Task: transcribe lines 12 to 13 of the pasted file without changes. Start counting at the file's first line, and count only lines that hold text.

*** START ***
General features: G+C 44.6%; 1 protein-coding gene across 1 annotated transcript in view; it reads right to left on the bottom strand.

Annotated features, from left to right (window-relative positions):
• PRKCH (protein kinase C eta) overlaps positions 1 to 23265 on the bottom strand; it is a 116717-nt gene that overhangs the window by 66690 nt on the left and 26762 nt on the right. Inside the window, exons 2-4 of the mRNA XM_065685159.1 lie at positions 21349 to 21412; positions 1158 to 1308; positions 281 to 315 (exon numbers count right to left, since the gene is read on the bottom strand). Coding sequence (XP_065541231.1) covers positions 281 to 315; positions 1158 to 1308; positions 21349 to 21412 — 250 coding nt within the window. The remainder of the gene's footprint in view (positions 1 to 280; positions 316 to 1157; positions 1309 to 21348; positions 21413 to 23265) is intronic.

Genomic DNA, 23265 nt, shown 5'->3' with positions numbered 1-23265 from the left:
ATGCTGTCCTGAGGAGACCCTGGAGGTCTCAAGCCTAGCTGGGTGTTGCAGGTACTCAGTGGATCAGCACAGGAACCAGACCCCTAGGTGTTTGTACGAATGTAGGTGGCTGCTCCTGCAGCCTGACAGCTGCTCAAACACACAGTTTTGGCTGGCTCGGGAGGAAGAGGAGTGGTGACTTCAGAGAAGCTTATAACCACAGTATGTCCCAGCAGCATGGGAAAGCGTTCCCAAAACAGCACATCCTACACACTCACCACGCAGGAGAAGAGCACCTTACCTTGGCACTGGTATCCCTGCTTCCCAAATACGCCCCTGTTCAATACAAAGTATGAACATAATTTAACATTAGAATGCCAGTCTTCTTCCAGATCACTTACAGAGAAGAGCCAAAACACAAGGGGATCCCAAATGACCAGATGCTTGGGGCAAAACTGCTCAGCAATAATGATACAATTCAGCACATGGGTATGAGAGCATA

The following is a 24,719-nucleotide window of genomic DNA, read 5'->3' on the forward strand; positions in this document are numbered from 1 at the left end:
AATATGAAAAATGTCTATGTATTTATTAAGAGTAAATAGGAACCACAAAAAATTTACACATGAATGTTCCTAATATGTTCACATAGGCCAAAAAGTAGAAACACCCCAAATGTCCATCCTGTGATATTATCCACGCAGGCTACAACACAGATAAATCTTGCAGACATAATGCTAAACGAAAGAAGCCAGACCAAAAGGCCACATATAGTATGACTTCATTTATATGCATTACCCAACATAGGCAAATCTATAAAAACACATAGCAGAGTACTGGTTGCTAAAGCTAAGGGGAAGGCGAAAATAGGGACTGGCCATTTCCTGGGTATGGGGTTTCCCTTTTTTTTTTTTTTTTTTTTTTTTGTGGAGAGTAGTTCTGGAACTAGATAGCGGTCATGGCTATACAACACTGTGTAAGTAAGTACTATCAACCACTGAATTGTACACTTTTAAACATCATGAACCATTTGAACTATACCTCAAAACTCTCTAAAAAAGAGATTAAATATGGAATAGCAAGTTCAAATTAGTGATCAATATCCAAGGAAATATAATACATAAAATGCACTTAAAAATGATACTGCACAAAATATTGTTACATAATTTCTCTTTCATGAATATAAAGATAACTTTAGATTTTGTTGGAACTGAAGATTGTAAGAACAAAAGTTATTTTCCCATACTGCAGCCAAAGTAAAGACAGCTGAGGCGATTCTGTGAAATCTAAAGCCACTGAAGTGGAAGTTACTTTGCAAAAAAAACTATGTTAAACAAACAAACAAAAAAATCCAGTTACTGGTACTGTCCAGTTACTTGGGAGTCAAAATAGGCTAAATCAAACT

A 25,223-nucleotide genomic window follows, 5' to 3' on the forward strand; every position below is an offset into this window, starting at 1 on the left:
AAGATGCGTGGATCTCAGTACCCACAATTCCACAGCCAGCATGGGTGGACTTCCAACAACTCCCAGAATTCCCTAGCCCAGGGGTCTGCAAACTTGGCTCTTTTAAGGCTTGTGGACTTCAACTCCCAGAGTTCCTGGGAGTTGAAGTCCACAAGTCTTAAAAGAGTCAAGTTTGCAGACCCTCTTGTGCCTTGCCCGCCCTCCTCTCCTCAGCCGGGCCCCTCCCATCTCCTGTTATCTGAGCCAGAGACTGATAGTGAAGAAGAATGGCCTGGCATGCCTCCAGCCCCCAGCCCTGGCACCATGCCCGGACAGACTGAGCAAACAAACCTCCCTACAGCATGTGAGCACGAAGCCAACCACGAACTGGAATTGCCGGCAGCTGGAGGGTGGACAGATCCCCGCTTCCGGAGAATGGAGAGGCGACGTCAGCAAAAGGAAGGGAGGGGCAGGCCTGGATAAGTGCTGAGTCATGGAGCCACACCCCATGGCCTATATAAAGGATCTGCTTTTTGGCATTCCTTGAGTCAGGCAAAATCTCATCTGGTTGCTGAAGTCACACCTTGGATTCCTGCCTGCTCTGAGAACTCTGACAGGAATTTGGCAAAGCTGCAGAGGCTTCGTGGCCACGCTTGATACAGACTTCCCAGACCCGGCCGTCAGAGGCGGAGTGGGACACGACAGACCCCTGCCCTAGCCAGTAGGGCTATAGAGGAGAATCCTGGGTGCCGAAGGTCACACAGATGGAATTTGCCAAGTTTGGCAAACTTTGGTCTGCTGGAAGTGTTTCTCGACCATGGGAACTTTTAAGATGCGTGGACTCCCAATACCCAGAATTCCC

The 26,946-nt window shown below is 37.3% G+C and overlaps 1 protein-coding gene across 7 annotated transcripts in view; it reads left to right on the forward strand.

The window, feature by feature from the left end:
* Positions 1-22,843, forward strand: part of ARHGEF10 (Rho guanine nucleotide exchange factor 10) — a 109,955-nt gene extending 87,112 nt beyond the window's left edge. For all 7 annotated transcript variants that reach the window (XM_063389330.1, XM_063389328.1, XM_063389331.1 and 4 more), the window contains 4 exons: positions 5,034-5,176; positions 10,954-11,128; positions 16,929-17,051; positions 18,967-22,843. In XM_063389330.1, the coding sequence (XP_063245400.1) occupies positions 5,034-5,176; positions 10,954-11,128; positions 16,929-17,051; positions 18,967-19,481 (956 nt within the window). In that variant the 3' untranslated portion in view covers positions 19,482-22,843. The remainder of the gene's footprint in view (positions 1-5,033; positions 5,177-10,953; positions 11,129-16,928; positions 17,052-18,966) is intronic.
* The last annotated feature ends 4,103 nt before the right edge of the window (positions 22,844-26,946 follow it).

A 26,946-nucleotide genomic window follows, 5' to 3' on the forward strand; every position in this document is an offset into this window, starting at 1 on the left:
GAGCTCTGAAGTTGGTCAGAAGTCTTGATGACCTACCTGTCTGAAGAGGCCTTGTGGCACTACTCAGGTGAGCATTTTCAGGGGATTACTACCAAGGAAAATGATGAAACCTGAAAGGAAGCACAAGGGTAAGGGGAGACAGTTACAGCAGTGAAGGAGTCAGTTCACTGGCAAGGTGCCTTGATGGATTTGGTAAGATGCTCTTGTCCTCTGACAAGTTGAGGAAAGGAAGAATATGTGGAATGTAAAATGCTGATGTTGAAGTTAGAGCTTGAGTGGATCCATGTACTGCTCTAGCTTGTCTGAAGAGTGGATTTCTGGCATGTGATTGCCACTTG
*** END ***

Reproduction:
* Positions 1-22,843, forward strand: part of ARHGEF10 (Rho guanine nucleotide exchange factor 10) — a 109,955-nt gene extending 87,112 nt beyond the window's left edge. For all 7 annotated transcript variants that reach the window (XM_063389330.1, XM_063389328.1, XM_063389331.1 and 4 more), the window contains 4 exons: positions 5,034-5,176; positions 10,954-11,128; positions 16,929-17,051; positions 18,967-22,843. In XM_063389330.1, the coding sequence (XP_063245400.1) occupies positions 5,034-5,176; positions 10,954-11,128; positions 16,929-17,051; positions 18,967-19,481 (956 nt within the window). In that variant the 3' untranslated portion in view covers positions 19,482-22,843. The remainder of the gene's footprint in view (positions 1-5,033; positions 5,177-10,953; positions 11,129-16,928; positions 17,052-18,966) is intronic.
* The last annotated feature ends 4,103 nt before the right edge of the window (positions 22,844-26,946 follow it).